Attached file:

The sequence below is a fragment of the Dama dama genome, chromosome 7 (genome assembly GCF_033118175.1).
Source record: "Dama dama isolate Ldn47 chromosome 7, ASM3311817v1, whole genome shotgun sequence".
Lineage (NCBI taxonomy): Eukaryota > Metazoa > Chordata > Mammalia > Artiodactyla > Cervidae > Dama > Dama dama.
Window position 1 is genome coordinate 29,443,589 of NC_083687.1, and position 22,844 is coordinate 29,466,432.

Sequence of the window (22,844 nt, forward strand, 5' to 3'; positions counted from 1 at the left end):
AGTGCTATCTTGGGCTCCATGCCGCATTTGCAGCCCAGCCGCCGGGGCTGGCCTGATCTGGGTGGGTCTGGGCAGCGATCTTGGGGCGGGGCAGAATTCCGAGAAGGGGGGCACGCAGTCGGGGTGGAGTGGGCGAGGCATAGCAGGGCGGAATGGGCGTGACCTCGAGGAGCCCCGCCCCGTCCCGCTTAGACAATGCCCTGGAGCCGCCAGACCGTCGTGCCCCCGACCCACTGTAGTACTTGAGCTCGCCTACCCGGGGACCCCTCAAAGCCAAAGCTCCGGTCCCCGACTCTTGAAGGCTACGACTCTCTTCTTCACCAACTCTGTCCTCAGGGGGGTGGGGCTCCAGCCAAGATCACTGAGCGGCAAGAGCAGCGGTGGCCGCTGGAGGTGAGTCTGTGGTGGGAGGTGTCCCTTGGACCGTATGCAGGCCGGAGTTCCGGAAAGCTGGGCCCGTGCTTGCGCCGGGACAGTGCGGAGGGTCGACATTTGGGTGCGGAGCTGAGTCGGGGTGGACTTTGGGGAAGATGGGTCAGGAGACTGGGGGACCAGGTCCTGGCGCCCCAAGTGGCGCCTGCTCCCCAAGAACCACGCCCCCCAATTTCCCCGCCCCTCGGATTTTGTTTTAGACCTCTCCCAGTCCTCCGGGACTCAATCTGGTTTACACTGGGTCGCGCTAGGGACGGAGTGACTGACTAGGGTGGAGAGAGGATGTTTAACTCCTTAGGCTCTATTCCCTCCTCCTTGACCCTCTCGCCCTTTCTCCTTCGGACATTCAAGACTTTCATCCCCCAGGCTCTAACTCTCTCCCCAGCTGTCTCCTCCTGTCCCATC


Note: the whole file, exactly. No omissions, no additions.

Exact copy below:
The sequence below is a fragment of the Dama dama genome, chromosome 7 (genome assembly GCF_033118175.1).
Source record: "Dama dama isolate Ldn47 chromosome 7, ASM3311817v1, whole genome shotgun sequence".
Lineage (NCBI taxonomy): Eukaryota > Metazoa > Chordata > Mammalia > Artiodactyla > Cervidae > Dama > Dama dama.
Window position 1 is genome coordinate 29,443,589 of NC_083687.1, and position 22,844 is coordinate 29,466,432.

Sequence of the window (22,844 nt, forward strand, 5' to 3'; positions counted from 1 at the left end):
AGTGCTATCTTGGGCTCCATGCCGCATTTGCAGCCCAGCCGCCGGGGCTGGCCTGATCTGGGTGGGTCTGGGCAGCGATCTTGGGGCGGGGCAGAATTCCGAGAAGGGGGGCACGCAGTCGGGGTGGAGTGGGCGAGGCATAGCAGGGCGGAATGGGCGTGACCTCGAGGAGCCCCGCCCCGTCCCGCTTAGACAATGCCCTGGAGCCGCCAGACCGTCGTGCCCCCGACCCACTGTAGTACTTGAGCTCGCCTACCCGGGGACCCCTCAAAGCCAAAGCTCCGGTCCCCGACTCTTGAAGGCTACGACTCTCTTCTTCACCAACTCTGTCCTCAGGGGGGTGGGGCTCCAGCCAAGATCACTGAGCGGCAAGAGCAGCGGTGGCCGCTGGAGGTGAGTCTGTGGTGGGAGGTGTCCCTTGGACCGTATGCAGGCCGGAGTTCCGGAAAGCTGGGCCCGTGCTTGCGCCGGGACAGTGCGGAGGGTCGACATTTGGGTGCGGAGCTGAGTCGGGGTGGACTTTGGGGAAGATGGGTCAGGAGACTGGGGGACCAGGTCCTGGCGCCCCAAGTGGCGCCTGCTCCCCAAGAACCACGCCCCCCAATTTCCCCGCCCCTCGGATTTTGTTTTAGACCTCTCCCAGTCCTCCGGGACTCAATCTGGTTTACACTGGGTCGCGCTAGGGACGGAGTGACTGACTAGGGTGGAGAGAGGATGTTTAACTCCTTAGGCTCTATTCCCTCCTCCTTGACCCTCTCGCCCTTTCTCCTTCGGACATTCAAGACTTTCATCCCCCAGGCTCTAACTCTCTCCCCAGCTGTCTCCTCCTGTCCCATC